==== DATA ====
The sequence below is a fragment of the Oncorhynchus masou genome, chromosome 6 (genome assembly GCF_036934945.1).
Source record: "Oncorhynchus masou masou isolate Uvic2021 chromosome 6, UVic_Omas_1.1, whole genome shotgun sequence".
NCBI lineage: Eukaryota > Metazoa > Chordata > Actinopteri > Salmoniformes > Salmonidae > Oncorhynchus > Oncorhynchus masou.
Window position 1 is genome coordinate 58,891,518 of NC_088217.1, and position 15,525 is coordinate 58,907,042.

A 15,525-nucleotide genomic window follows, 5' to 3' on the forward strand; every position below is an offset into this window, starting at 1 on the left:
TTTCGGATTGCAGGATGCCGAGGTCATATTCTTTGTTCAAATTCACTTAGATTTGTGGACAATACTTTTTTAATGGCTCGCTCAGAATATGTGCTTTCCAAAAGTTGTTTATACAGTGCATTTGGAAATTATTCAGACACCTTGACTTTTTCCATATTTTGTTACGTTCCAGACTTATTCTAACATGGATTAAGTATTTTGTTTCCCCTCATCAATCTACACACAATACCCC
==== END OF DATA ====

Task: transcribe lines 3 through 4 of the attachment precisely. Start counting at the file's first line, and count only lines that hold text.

NCBI lineage: Eukaryota > Metazoa > Chordata > Actinopteri > Salmoniformes > Salmonidae > Oncorhynchus > Oncorhynchus masou.
Window position 1 is genome coordinate 58,891,518 of NC_088217.1, and position 15,525 is coordinate 58,907,042.